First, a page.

Business Proposal paper requirement

| January 18, 2016

Business Proposal paper requirement
Select a new, realistic good or service for an existing industry.

Write the economic analysis section of a business proposal. This will include statements about the market structure and the elasticity of demand for the good or service, based on text book principles. You need to create hypothetical data, based on similar real world products to estimate fixed and variable costs.

Required Elements:
• Identify market structure
• Identify elasticity of the product
• Include rationale for the following questions:
? How will pricing relate to elasticity of your product?
? How will changes in the quantity supplied as a result of your pricing decisions affect marginal cost and marginal revenue?
? Besides your pricing decisions, what are your suggested nonpricing strategies? What nonpricing strategies will you use to increase barriers to entry?
? How could changes in your business operations alter the mix of fixed and variable costs in line with your strategy?
• No more than 1400 words
• Your proposal is consistent with APA guidelines
Will Bury’s Price Elasticity Scenario

Will Bury, an enterprising inventor, is convinced that soon everyone will be reading or listening to everything digitally, including books that have been mostly available in hard copy. He knows that there are books on CD, but these are relatively expensive and have been recorded using human readers. He also knows that there is technology that can transform the printed word into audio, but the sound is somewhat inhuman. Will plans on speeding up the transformation with a proprietary technology he has developed and patented. This technology takes the printed word for text materials and creates a file with the option of reading it digitally or listening to it with a realistic synthetic voice. Will knows that he has free access to books no longer under copyright protection, and he figures he can pay a royalty fee of $5 per title for copyrighted books that will greatly expand his catalog. So far, he has limited himself to English-language books but is working on a language translation option as well.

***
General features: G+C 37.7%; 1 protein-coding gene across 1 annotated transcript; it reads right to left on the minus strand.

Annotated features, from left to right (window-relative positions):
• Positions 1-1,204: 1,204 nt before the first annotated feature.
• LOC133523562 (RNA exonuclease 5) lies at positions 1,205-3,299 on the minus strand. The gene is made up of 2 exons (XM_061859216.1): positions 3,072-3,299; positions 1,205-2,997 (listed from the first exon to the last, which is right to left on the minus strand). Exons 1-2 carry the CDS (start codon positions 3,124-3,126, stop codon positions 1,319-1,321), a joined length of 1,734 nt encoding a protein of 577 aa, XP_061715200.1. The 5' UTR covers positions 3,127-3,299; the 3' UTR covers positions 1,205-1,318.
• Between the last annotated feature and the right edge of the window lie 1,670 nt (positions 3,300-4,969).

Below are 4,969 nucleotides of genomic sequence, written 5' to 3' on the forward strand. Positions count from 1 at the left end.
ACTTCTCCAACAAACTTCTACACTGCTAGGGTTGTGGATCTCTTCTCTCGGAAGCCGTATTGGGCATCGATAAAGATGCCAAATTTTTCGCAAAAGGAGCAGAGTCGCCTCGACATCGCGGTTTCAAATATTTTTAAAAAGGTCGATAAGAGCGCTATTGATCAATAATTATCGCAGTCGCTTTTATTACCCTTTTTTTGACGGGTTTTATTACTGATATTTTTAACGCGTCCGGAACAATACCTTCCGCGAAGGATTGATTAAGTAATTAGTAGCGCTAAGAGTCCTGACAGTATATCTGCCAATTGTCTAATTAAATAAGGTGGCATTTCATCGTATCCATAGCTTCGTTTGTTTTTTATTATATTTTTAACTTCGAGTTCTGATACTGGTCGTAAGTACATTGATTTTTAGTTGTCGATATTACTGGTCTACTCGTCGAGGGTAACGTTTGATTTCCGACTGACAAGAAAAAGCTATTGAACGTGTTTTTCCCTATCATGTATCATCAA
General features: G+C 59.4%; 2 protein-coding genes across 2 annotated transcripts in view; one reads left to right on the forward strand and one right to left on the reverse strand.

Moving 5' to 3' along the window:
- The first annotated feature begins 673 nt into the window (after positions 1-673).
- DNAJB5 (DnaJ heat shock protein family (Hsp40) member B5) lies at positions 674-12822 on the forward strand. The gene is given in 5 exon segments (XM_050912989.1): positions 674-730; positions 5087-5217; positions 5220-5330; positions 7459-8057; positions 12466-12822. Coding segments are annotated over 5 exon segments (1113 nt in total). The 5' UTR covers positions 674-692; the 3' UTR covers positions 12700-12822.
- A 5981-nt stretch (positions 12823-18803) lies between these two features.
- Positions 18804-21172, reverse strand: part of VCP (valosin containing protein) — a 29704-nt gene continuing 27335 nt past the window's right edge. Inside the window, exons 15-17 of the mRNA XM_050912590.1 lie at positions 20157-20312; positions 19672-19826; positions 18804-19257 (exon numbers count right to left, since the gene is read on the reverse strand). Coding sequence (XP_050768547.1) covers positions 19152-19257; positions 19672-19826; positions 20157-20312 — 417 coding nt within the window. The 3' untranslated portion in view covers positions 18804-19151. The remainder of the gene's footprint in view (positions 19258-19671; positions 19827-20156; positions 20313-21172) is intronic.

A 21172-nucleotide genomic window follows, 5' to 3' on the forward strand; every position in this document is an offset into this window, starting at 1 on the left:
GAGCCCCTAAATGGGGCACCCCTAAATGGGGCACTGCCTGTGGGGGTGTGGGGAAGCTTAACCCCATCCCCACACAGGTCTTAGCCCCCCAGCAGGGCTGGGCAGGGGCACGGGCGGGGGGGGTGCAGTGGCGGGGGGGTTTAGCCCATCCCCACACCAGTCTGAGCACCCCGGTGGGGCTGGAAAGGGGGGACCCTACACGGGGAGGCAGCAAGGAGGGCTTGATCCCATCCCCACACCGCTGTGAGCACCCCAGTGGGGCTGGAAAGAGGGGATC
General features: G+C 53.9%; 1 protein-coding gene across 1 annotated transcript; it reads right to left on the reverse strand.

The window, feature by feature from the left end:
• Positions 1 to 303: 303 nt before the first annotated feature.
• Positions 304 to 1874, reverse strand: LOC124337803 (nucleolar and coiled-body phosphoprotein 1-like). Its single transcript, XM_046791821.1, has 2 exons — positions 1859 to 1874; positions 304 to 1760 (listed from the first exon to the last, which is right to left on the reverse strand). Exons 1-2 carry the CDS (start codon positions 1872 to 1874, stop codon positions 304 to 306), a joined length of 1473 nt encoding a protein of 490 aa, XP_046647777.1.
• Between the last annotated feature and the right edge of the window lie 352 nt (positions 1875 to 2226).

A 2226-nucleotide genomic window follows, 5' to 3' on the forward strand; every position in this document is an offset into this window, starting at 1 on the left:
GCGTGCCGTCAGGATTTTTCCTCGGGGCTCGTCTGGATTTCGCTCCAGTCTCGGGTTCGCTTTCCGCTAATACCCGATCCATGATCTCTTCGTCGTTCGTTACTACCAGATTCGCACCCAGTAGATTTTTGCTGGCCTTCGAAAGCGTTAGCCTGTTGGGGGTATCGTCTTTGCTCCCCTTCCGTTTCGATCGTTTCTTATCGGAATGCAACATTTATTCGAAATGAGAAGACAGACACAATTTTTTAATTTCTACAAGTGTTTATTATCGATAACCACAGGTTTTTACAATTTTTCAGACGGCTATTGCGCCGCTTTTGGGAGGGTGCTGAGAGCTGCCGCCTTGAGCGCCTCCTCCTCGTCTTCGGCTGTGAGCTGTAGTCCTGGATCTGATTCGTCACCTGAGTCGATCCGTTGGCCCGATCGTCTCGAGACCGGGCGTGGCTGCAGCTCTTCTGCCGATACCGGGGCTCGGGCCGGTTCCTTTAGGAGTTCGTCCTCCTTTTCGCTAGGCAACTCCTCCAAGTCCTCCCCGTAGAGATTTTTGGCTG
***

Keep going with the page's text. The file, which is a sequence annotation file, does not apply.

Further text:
To date, Will’s technical skills outpace his business acumen. He is struggling with some basic decisions. He has been working on his invention as a garage operation for the last few years and has missed many of his daughter’s soccer games while working at High Tech Digital Industries to keep his family comfortable on his $200,000 annual salary and benefits package. Will may eventually have to decide whether to devote most of his time to his invention. Moreover, he is not sure how to determine all the applications for his technology, who would want it, how it would be delivered to customers, how many books would be bought at what price, and so forth. Even after he has secured the rights to copyrighted material, he needs some help acquiring the books he wants to digitally transform and scanning them into his digitizer. It is not difficult to train others to do this, but the process takes about an hour per 500 pages to complete. To make sure the process works well, Will has been doing this himself, but he realizes this is neither a good use of his time nor will it get many books digitized. Fortunately, the digitizer Will uses is inexpensive to reproduce for others to use, and Will is certain that the security he has encoded into it will prevent others from unauthorized replication of the device. Where are the people Will can hire to do the work, and how much should he pay them? If it is easy to train workers in the United States to do this, could Will pay $10 an hour for someone with the skills of a high school graduate? If this is the skill level, could he pay a worker overseas $2 an hour for the same service?